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Personal hearing loss stories

I wondered why we all love listening to or reading personal hearing loss stories. What is it about these stories which inspire us? Is it because we compare our story and identify with them? Is it because we love to hear about how people have coped and overcome deafness in their lives? Or perhaps we like to know there is help for us, perhaps around the corner, in the way of a cochlear implant or baha or other device which will allow us to hear better?

According to Leone (Better Hearing Dec-10) the reason is because we ‘learn most about what hearing loss means to people’ and the emotional struggle they faced. She says of her attendance at two recent hearing loss conferences that ‘there were times….when I felt such empathy for those who were recounting their journeys that I felt close to tears.’ She finds it incredibly helpful to ask people about their cochlear implants and how it aids them. Leone has a Hybrid Cochlear implant. This is an implant which combines a hearing aid. This gives Leone a better hearing outcome than simply a Cochlear implant alone because some of her hearing is preserved and the hearing aid portion of the implant processor amplifies the sounds she can hear naturally.

Another friend sent me an email recently recounting the experiences she’s had since her baby son had a Cochlear Implant. It was hard not to be emotional as I learned that her son, who is now 16 months old, has the communication skills of the average 2 ˝ year old. What a delight. Where once these parents feared their child would be disadvantaged throughout life because of his deafness, he is now excelling – simply because he can hear. One highlight of this family’s year was to meet the Australian Governor General, Quentin Bryce and the inventor of the modern Cochlear Implant, Professor Graeme Clark.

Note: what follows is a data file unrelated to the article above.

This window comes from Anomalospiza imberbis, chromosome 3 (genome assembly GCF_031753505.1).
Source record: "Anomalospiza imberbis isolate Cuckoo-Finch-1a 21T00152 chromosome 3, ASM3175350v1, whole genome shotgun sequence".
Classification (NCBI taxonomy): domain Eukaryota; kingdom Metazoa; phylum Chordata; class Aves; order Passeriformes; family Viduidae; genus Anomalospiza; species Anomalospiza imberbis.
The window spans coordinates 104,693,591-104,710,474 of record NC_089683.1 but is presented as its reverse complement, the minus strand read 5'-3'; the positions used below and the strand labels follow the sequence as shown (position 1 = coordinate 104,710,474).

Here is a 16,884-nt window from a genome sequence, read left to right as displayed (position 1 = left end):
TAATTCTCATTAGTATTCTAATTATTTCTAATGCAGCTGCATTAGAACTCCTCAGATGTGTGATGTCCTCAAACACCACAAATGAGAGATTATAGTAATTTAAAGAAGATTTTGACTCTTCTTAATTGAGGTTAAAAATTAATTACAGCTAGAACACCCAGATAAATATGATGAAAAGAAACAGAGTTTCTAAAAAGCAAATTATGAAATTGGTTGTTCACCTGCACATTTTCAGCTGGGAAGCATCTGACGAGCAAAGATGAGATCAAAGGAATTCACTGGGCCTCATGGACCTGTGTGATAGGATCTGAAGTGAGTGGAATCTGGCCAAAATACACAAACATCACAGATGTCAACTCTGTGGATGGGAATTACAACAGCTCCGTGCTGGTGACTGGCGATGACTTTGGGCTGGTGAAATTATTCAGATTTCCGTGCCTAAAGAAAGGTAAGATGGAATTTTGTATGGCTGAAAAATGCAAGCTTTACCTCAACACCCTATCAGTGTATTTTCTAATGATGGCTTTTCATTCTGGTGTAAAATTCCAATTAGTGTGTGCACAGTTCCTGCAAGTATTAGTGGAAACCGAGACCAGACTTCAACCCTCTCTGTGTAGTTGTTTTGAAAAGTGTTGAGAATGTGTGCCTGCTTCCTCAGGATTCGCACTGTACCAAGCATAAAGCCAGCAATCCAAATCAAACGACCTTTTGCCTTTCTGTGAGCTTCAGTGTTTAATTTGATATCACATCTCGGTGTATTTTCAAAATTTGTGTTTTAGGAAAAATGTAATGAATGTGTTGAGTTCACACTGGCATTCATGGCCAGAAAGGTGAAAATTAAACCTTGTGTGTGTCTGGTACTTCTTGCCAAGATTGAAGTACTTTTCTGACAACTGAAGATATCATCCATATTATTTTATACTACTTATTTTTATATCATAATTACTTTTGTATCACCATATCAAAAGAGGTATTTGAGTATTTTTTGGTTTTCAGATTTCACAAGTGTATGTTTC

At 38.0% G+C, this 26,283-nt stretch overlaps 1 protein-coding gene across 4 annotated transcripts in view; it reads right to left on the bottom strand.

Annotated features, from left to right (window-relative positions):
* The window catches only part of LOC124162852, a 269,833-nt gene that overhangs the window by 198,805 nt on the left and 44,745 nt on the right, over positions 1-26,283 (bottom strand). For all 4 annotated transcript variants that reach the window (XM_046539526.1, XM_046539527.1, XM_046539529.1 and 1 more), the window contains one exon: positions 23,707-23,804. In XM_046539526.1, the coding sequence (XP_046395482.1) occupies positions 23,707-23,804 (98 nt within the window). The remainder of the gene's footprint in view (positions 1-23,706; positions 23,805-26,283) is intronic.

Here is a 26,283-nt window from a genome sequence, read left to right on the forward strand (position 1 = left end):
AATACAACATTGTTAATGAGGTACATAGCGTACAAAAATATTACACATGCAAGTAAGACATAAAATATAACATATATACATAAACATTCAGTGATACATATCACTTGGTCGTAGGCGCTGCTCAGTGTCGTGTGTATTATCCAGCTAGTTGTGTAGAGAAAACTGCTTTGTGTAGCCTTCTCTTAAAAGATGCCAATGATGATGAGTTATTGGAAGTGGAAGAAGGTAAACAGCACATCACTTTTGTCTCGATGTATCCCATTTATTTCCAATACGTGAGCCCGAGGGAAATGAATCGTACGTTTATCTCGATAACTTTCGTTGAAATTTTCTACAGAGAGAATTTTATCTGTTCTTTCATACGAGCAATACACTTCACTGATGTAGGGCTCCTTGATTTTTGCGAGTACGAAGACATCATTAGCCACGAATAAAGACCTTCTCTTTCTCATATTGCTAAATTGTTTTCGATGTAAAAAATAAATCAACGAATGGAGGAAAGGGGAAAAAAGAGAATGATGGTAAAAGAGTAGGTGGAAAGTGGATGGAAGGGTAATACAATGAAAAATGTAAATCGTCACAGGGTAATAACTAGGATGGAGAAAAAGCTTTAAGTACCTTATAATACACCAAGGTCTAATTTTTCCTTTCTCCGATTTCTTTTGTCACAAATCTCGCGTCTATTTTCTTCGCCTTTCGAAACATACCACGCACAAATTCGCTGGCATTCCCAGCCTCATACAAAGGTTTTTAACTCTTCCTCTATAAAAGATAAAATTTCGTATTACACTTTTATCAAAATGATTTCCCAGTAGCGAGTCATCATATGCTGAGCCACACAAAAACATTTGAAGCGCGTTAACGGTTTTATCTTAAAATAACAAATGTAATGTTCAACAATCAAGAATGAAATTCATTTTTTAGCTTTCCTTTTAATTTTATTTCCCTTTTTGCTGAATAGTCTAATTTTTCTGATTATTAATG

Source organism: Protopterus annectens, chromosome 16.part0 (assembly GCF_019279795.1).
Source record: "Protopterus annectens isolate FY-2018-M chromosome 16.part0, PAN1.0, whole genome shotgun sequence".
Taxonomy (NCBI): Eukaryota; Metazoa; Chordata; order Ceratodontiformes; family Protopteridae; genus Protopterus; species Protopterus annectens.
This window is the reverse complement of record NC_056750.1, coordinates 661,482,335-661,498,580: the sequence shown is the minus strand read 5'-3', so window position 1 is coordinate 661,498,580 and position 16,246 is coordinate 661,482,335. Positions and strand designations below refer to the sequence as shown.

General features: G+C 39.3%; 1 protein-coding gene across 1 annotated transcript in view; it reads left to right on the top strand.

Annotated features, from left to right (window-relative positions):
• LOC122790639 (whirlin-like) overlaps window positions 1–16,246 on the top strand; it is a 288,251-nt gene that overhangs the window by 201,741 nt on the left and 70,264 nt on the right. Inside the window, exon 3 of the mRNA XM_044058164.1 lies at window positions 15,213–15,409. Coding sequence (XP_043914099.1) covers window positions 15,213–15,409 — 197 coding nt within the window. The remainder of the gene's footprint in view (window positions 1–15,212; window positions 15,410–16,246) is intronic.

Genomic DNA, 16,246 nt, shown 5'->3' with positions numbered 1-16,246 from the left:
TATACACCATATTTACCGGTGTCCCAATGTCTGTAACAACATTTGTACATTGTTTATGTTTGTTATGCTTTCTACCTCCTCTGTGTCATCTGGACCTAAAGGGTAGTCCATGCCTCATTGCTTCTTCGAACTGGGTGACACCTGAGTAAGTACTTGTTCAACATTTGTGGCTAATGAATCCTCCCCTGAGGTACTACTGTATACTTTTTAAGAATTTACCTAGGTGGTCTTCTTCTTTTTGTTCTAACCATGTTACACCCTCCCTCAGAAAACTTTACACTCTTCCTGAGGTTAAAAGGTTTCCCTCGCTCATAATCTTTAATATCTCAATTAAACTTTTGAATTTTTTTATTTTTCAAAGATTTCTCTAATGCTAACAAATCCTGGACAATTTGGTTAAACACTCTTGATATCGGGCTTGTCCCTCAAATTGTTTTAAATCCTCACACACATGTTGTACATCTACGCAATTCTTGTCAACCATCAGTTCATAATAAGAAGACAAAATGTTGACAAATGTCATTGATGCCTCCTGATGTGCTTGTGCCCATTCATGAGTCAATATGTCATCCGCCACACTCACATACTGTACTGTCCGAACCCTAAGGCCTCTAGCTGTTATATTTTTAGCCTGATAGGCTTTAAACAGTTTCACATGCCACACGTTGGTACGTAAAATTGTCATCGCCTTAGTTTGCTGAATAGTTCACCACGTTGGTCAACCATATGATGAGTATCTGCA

Perhaps another reason when we read the stories of people who have a hearing loss, is through the written word can better pick up the emotion behind this loss – the way they felt, how they hurt. As a hearing impaired person talking to people is hard. We have to concentrate so hard on lip reading just to ‘hear’ the words, it isn’t always possible to pick up the nuances, to read between the lines and understand what people are going through.

It is my belief the reason the stories are so important is because it gives us a sense of community, knowing we are not alone. I for one, as I was going deaf, thought I was the only person in the world who had this problem. I was isolated from my hearing friendship networks and when I read a story in a magazine of a man who expressed exactly the feelings I had about his deafness, I felt less alone. It was the first time I had ever heard of anyone having the same problem as me. Reading of others who had the same problems, gave me a sense of identity which had been missing for a long, long time.

The are many personal hearing loss stories at the Cochlear Awareness Network web-site. Link below.
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Cochlear Awareness Network
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Content copyright © 2015 by Felicity Bleckly. All rights reserved.
This content was written by Felicity Bleckly. If you wish to use this content in any manner, you need written permission. Contact Felicity Bleckly for details.


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